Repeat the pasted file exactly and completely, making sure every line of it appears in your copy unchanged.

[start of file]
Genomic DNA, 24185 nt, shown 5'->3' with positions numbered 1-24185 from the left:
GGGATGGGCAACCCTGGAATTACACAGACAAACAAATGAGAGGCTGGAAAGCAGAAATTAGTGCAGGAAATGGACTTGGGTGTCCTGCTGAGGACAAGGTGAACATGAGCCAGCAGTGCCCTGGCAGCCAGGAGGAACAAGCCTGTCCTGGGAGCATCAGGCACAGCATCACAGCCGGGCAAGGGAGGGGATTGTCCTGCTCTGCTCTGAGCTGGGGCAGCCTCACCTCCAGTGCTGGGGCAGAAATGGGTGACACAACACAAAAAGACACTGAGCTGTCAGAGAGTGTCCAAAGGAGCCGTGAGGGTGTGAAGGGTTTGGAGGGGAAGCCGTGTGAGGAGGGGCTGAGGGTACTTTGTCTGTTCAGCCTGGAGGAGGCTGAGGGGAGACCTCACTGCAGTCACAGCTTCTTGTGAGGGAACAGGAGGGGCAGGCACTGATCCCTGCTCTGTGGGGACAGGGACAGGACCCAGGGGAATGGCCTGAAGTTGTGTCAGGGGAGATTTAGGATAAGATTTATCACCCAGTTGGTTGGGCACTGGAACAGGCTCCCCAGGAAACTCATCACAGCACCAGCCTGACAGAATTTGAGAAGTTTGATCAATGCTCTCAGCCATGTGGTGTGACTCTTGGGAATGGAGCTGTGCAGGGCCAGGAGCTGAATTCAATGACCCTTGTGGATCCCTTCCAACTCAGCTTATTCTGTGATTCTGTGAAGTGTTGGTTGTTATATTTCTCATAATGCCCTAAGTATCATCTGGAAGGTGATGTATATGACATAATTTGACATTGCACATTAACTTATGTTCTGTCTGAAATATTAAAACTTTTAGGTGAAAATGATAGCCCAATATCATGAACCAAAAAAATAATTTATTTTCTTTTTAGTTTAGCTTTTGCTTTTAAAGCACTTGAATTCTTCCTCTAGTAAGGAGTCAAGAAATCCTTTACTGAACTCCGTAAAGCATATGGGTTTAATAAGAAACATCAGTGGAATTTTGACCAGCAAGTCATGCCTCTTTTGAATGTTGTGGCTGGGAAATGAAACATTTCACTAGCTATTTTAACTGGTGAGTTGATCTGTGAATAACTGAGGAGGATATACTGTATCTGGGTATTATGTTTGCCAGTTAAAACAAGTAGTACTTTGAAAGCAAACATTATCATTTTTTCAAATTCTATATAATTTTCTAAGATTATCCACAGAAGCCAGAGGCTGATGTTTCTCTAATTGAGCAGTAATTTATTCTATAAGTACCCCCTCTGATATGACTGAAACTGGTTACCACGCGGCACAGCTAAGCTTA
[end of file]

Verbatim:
Genomic DNA, 24185 nt, shown 5'->3' with positions numbered 1-24185 from the left:
GGGATGGGCAACCCTGGAATTACACAGACAAACAAATGAGAGGCTGGAAAGCAGAAATTAGTGCAGGAAATGGACTTGGGTGTCCTGCTGAGGACAAGGTGAACATGAGCCAGCAGTGCCCTGGCAGCCAGGAGGAACAAGCCTGTCCTGGGAGCATCAGGCACAGCATCACAGCCGGGCAAGGGAGGGGATTGTCCTGCTCTGCTCTGAGCTGGGGCAGCCTCACCTCCAGTGCTGGGGCAGAAATGGGTGACACAACACAAAAAGACACTGAGCTGTCAGAGAGTGTCCAAAGGAGCCGTGAGGGTGTGAAGGGTTTGGAGGGGAAGCCGTGTGAGGAGGGGCTGAGGGTACTTTGTCTGTTCAGCCTGGAGGAGGCTGAGGGGAGACCTCACTGCAGTCACAGCTTCTTGTGAGGGAACAGGAGGGGCAGGCACTGATCCCTGCTCTGTGGGGACAGGGACAGGACCCAGGGGAATGGCCTGAAGTTGTGTCAGGGGAGATTTAGGATAAGATTTATCACCCAGTTGGTTGGGCACTGGAACAGGCTCCCCAGGAAACTCATCACAGCACCAGCCTGACAGAATTTGAGAAGTTTGATCAATGCTCTCAGCCATGTGGTGTGACTCTTGGGAATGGAGCTGTGCAGGGCCAGGAGCTGAATTCAATGACCCTTGTGGATCCCTTCCAACTCAGCTTATTCTGTGATTCTGTGAAGTGTTGGTTGTTATATTTCTCATAATGCCCTAAGTATCATCTGGAAGGTGATGTATATGACATAATTTGACATTGCACATTAACTTATGTTCTGTCTGAAATATTAAAACTTTTAGGTGAAAATGATAGCCCAATATCATGAACCAAAAAAATAATTTATTTTCTTTTTAGTTTAGCTTTTGCTTTTAAAGCACTTGAATTCTTCCTCTAGTAAGGAGTCAAGAAATCCTTTACTGAACTCCGTAAAGCATATGGGTTTAATAAGAAACATCAGTGGAATTTTGACCAGCAAGTCATGCCTCTTTTGAATGTTGTGGCTGGGAAATGAAACATTTCACTAGCTATTTTAACTGGTGAGTTGATCTGTGAATAACTGAGGAGGATATACTGTATCTGGGTATTATGTTTGCCAGTTAAAACAAGTAGTACTTTGAAAGCAAACATTATCATTTTTTCAAATTCTATATAATTTTCTAAGATTATCCACAGAAGCCAGAGGCTGATGTTTCTCTAATTGAGCAGTAATTTATTCTATAAGTACCCCCTCTGATATGACTGAAACTGGTTACCACGCGGCACAGCTAAGCTTA